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Does Parental Alienation Syndrome Exist?

Remember when Alec Baldwin railed against his then-11-year-old daughter, Ireland, in that now infamous voicemail message? Well, he claims he was suffering from Parental Alienation Syndrome (PAS) and has written a memoir, A Promise to Ourselves, about his devastating divorce and child custody battle with Kim Basinger. But what exactly is PAS and why is it so controversial? PAS is a theory developed by Dr. Richard Gardner in the late 1980s, which arises usually during child custody battles. The custodial parent engages in brainwashing the child against the non-custodial parent, and the child’s own behaviors contribute to the vilification of the other parent. In a situation like this, for example, the custodial parent might badmouth the other parent in front of the children. Or the parent might withhold visitation.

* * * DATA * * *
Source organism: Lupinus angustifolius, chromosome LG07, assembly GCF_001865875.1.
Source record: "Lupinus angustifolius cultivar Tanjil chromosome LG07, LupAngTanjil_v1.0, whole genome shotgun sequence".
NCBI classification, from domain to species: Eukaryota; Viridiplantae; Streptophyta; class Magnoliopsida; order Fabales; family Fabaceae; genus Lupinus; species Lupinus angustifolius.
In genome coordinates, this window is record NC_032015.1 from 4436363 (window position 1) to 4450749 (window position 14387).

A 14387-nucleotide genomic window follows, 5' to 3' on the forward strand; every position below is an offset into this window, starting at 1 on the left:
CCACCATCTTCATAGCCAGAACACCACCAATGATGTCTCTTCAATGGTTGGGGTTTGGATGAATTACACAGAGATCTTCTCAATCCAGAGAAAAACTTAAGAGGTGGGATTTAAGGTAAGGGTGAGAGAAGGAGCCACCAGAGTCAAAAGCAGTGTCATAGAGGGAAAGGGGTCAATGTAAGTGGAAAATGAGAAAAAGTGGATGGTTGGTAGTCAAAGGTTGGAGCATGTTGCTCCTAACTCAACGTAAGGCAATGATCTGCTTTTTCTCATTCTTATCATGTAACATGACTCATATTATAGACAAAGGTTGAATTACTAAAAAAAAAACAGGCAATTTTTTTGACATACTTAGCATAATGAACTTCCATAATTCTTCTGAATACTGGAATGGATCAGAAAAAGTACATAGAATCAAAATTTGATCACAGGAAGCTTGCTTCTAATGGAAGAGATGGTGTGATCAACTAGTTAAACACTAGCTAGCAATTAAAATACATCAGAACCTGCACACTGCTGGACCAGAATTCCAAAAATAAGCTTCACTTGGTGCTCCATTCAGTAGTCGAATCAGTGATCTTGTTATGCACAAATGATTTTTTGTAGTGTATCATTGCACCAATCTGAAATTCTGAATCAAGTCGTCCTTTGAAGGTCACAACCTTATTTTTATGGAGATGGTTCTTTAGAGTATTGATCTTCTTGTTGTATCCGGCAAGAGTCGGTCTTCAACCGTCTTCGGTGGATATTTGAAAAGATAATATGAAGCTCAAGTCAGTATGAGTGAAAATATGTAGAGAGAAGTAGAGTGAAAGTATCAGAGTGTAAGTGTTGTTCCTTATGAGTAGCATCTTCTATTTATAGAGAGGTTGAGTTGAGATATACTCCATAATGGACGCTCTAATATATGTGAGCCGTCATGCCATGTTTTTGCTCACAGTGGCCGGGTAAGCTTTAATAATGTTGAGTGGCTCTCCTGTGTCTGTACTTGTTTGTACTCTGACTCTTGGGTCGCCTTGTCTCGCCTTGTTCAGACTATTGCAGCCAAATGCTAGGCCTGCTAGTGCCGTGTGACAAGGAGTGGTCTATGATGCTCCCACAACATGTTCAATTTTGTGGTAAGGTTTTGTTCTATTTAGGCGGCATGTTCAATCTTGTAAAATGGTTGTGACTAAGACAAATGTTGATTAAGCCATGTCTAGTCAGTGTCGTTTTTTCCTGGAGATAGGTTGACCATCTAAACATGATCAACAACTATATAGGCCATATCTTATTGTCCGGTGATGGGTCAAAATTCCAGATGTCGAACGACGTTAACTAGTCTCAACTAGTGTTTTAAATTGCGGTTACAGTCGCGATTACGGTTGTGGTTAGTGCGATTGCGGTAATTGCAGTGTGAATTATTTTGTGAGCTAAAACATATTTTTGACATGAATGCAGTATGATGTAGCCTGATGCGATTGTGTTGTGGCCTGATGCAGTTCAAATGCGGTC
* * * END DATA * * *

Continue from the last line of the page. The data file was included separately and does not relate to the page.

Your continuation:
As if child custody wasn’t already a controversial topic, PAS adds to the controversy because it isn’t recognized by any professional body, according to the National Organization of Women and the Leadership Council. NOW argues that PAS is simply a legal defense created to protect fathers from the consequences of their abusive behaviors. According to an article by a retired judge and former faculty member for the National Council of Juvenile and Family Court Judges and a former president of the American Psychiatric Association, “Parental Alienation Syndrome has been used nationwide by batterers as a courtroom tactic to silence abused children by attempting to discredit their disclosures of abuse.”

Do you think PAS actually exists? Is it possible for a parent to poison a child against another parent? Or is the custodial parent, who is usually the mother, trying to protect her child from abuse? Tell us in the comments.

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